The New York State United Teachers union this week is countering Gov. Andrew Cuomo’s latest push for the education investment tax credit with a new radio ad knocking the proposal.

The ad, which starts airing today, will run for the next 10 days, NYSUT said in a statement.

The minute-long spot frames the tax credit as one that helps the rich through the backing of private schools.

“We don’t need another giveaway to the rich,” said NYSUT President Karen Magee. “What we need is a fair approach to education funding that benefits all students.”

The ad comes as Cuomo has introduced a revamped version of the legislation that is aimed at bolstering donations to public schools as well as private-school scholarship programs.

Cuomo on Sunday pitched the proposal in Brooklyn and on Long Island as a matter of parental choice. The $150 million program would also provide tax credits to teachers who purchase school supplies.

The tax credit has been long sought by parochial schools and the Catholic Church, who say it can prevent struggling schools from closing.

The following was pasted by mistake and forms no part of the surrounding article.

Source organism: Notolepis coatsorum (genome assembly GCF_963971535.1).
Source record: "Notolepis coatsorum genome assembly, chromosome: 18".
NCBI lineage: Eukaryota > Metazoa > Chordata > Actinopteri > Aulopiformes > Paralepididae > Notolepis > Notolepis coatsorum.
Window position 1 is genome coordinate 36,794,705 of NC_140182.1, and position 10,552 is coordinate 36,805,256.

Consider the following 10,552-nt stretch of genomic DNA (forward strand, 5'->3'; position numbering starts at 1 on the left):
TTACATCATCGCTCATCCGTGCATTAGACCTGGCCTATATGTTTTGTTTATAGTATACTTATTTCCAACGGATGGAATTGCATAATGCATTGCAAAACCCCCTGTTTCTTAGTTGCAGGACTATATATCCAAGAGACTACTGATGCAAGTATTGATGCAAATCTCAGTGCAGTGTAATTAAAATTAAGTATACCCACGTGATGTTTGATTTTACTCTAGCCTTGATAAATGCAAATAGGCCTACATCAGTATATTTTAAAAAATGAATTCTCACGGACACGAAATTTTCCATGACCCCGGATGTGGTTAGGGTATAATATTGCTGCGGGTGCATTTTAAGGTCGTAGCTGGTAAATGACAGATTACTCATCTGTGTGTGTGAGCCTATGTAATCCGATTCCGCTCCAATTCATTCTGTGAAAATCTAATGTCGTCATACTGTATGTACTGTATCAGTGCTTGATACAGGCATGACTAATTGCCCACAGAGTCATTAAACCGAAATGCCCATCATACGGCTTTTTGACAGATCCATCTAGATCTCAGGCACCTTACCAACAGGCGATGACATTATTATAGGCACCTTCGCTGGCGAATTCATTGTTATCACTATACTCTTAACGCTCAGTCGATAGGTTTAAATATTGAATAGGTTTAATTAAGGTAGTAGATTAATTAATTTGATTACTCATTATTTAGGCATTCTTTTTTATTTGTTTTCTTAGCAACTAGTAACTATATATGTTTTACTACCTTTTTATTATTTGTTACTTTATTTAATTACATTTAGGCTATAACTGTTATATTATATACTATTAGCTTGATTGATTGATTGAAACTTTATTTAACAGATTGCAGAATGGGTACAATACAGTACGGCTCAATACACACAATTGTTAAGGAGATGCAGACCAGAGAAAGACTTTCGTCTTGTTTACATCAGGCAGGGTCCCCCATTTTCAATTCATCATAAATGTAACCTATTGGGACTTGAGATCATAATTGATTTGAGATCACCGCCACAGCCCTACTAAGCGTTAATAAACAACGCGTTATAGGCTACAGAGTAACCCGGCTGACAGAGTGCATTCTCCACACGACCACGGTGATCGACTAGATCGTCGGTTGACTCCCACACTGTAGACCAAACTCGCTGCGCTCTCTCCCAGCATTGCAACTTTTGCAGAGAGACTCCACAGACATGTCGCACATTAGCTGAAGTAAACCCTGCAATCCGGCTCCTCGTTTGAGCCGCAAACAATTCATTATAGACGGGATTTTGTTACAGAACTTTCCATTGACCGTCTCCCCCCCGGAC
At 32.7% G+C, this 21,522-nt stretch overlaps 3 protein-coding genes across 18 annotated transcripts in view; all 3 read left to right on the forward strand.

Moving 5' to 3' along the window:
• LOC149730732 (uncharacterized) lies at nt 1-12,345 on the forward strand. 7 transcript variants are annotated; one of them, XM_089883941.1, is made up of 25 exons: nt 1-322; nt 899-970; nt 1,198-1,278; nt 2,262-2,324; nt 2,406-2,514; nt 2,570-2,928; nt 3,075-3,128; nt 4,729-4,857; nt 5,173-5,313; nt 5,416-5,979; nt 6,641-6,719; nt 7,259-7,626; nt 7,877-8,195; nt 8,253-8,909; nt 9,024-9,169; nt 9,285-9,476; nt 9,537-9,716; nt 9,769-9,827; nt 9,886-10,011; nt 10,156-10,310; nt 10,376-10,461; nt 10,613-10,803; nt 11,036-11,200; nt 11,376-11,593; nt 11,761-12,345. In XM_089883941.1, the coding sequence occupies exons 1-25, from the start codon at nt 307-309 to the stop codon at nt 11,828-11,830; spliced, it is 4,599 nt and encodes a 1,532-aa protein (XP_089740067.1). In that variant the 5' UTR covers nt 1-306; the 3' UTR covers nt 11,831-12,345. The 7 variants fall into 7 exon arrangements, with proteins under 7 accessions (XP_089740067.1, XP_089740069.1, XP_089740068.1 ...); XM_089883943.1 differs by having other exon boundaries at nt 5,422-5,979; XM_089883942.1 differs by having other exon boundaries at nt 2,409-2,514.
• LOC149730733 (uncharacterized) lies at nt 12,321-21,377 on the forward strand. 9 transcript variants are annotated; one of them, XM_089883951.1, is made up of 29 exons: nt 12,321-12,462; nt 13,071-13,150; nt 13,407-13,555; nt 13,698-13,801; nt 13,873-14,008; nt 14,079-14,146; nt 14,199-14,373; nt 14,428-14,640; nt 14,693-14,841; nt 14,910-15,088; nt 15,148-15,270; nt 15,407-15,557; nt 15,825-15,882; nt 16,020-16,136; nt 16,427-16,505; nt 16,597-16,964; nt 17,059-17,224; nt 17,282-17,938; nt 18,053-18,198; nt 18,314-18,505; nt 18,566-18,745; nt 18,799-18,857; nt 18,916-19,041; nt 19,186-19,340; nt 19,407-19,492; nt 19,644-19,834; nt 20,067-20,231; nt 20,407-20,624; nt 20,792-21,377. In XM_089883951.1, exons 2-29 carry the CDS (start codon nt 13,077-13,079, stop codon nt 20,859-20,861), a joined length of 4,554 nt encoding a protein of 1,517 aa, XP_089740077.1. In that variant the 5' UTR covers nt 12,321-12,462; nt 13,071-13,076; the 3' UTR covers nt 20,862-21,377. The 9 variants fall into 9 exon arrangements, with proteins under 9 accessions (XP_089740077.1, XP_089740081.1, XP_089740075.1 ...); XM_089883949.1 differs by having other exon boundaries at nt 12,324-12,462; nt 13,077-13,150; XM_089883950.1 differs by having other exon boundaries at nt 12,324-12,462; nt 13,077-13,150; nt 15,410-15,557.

Initially tied to the passage of the DREAM Act in the state budget by Cuomo, the package fell out of the budget negotiations in March.

The Republican-led Senate previously passed a version of the tax credit legislation, but it faces an uphill climb in the Democratic-led Assembly.

But the measure remains opposed by the teachers union, who see it as a way of creating a back-door voucher program and not funding public schooling at appropriate levels.

The union’s radio ad features a character named “Mr. Moneybags” who frames the tax credit as a way of favoring “us ‘zillionaires’ and our exclusive schools.”

NYSUT is regrouping after last month’s budget agreement dealt a blow to teacher tenure by making it harder and longer to obtain, as well as making it easier for school districts to fire teachers deemed to be low performing, despite tenure.

The budget also created a new teacher evaluation system that relies on a mix of in-classroom observation and at least one standardized test to assess performance.

The Board of Regents is due to determine how much weight to give the test versus observation by June 30, though lawmakers are pushing bills that would extend that deadline.